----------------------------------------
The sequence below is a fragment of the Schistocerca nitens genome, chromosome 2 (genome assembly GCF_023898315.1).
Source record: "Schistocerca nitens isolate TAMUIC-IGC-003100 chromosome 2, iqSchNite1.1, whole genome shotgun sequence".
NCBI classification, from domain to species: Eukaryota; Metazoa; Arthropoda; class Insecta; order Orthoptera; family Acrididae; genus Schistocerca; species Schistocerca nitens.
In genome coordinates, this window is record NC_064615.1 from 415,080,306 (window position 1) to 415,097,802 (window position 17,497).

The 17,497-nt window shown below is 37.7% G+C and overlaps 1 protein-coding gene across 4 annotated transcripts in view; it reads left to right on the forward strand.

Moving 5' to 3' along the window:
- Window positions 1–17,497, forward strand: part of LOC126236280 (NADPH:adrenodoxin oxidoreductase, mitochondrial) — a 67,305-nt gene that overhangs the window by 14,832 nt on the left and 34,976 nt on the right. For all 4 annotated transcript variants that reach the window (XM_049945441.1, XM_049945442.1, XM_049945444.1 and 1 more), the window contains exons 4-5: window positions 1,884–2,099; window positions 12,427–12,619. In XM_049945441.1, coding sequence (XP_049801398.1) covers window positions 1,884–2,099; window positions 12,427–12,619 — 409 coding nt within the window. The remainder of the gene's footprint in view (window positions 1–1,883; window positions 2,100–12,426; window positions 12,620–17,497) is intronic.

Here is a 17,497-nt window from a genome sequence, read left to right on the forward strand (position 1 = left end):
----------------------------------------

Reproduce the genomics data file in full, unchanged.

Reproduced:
The sequence below is a fragment of the Schistocerca nitens genome, chromosome 2 (genome assembly GCF_023898315.1).
Source record: "Schistocerca nitens isolate TAMUIC-IGC-003100 chromosome 2, iqSchNite1.1, whole genome shotgun sequence".
NCBI classification, from domain to species: Eukaryota; Metazoa; Arthropoda; class Insecta; order Orthoptera; family Acrididae; genus Schistocerca; species Schistocerca nitens.
In genome coordinates, this window is record NC_064615.1 from 415,080,306 (window position 1) to 415,097,802 (window position 17,497).

The 17,497-nt window shown below is 37.7% G+C and overlaps 1 protein-coding gene across 4 annotated transcripts in view; it reads left to right on the forward strand.

Moving 5' to 3' along the window:
- Window positions 1–17,497, forward strand: part of LOC126236280 (NADPH:adrenodoxin oxidoreductase, mitochondrial) — a 67,305-nt gene that overhangs the window by 14,832 nt on the left and 34,976 nt on the right. For all 4 annotated transcript variants that reach the window (XM_049945441.1, XM_049945442.1, XM_049945444.1 and 1 more), the window contains exons 4-5: window positions 1,884–2,099; window positions 12,427–12,619. In XM_049945441.1, coding sequence (XP_049801398.1) covers window positions 1,884–2,099; window positions 12,427–12,619 — 409 coding nt within the window. The remainder of the gene's footprint in view (window positions 1–1,883; window positions 2,100–12,426; window positions 12,620–17,497) is intronic.

Here is a 17,497-nt window from a genome sequence, read left to right on the forward strand (position 1 = left end):